Caratacus (also spelled Caractacus and Welsh form Caradoc) was the king of the Catuvellauni at the time of the Roman invasion under their commander, Aulus Plautius.
Caratacus emerges from history as one of the few early Britons with a distinct personality, thanks in large part to the accounts of Tacitus and Cassius Dio.
He and his brother, Togodumnus, were said to be sons of the British king, Cunobelinus, and, after the king’s death, became the leaders of the anti-Roman campaign that managed to resist the invaders for a period of nearly nine years.
After some early defeats in the east, Caratacus moved west into more rugged territories that would be easier to defend. His numerically inferior forces survived an indecisive engagement with the Romans in the land of the Silures (modern-day Glamorgan in Wales) and so Caratacus moved north, to the land of the Ordovices (central Gwynedd, southern Clwyd, northern Powys) to find the ideal location for a battle which he intended to be decisive.
Caratacus’ final defeat came at the hands of the Roman governor, Ostorious Scapula, in 51 AD. Although his forces were defeated, Caratacus was not killed in the battle and managed to escape to the land of the Brigantes in northern Britain, where he hoped to find safety and a base for future resistance to the Romans. Unfortunately for him, Cartimandua, the Queen of the Brigantes, was bound by a client-ruler relationship with the Romans, so she handed Caratacus over to them.
He was sent to Rome along with other captives, where he came to Claudius’ attention for his courtesy and bearing and so was pardoned. He and his family were permitted to live out their lives in peace in Italy, but the date of his death is unknown.
The account of these events is taken from Tacitus’ “Annals,” Book XII (translated by Alfred John Church and William Jackson Brodribb):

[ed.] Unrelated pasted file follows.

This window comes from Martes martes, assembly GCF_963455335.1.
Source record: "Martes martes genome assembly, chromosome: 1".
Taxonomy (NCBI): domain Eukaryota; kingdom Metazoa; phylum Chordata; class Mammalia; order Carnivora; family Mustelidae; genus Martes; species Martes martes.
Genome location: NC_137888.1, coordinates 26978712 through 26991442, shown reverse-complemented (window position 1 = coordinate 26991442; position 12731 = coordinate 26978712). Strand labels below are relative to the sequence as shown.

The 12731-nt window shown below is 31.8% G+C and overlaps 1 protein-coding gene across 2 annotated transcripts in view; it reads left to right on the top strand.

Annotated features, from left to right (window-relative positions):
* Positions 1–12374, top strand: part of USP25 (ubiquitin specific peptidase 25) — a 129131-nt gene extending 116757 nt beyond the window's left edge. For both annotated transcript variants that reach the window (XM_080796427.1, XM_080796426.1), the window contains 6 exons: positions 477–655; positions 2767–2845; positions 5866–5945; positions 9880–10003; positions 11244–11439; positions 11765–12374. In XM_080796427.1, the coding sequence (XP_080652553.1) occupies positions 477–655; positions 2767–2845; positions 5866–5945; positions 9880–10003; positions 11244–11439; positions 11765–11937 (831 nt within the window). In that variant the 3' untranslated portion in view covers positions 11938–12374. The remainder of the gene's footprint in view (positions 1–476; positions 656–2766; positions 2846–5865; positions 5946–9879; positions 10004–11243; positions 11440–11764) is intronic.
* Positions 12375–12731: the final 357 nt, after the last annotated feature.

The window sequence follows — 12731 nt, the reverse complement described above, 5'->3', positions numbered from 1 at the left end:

Some investigators have come to the conclusion that Caratacus is the historic original for King Arthur, while others insist that he and Arviragus, another early British figure in the anti-Roman resistance, are one and the same. adaptation
Caratacus’s last stand
Tacitus describes the highland position that Caratacus chose as his stronghold as well-defended by a river (which may have been the Severn), and he also describes the methods he used to rally the British fighters.
“Caratacus dashed about in all directions, telling his men that in the battle to come that day they would either begin to regain their freedom or be doomed to everlasting slavery. He recited the names of their ancestors, who had thrown out the tyrant Julius Caesar. Their bravery had kept them free from military oppression and reparations, and their wives and children safe from physical threat. The crowd responded to these and similar words with acclaim. Each soldier swore a solemn oath not to yield in the face of weapons or wounds.” translation by Andrew Green
The description of the battle’s location is not detailed enough to allow modern historians to place it with any confidence but Caer Caradoc near Church Stretton in Shropshire which bears the Welsh form of Caratacus’s name is a strong contender.